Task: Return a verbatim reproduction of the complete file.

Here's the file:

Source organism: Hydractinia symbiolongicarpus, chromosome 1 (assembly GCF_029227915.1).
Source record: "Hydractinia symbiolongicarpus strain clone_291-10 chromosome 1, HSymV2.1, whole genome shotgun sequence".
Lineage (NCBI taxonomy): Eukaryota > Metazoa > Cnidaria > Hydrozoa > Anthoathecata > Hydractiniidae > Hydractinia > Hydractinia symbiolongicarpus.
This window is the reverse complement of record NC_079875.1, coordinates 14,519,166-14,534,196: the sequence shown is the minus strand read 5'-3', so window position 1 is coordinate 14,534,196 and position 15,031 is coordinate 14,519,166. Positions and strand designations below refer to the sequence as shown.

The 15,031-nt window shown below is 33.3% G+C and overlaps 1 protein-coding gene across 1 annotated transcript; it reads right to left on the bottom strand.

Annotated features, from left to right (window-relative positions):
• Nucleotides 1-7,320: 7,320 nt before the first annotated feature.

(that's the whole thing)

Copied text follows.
Source organism: Hydractinia symbiolongicarpus, chromosome 1 (assembly GCF_029227915.1).
Source record: "Hydractinia symbiolongicarpus strain clone_291-10 chromosome 1, HSymV2.1, whole genome shotgun sequence".
Lineage (NCBI taxonomy): Eukaryota > Metazoa > Cnidaria > Hydrozoa > Anthoathecata > Hydractiniidae > Hydractinia > Hydractinia symbiolongicarpus.
This window is the reverse complement of record NC_079875.1, coordinates 14,519,166-14,534,196: the sequence shown is the minus strand read 5'-3', so window position 1 is coordinate 14,534,196 and position 15,031 is coordinate 14,519,166. Positions and strand designations below refer to the sequence as shown.

The 15,031-nt window shown below is 33.3% G+C and overlaps 1 protein-coding gene across 1 annotated transcript; it reads right to left on the bottom strand.

Annotated features, from left to right (window-relative positions):
• Nucleotides 1-7,320: 7,320 nt before the first annotated feature.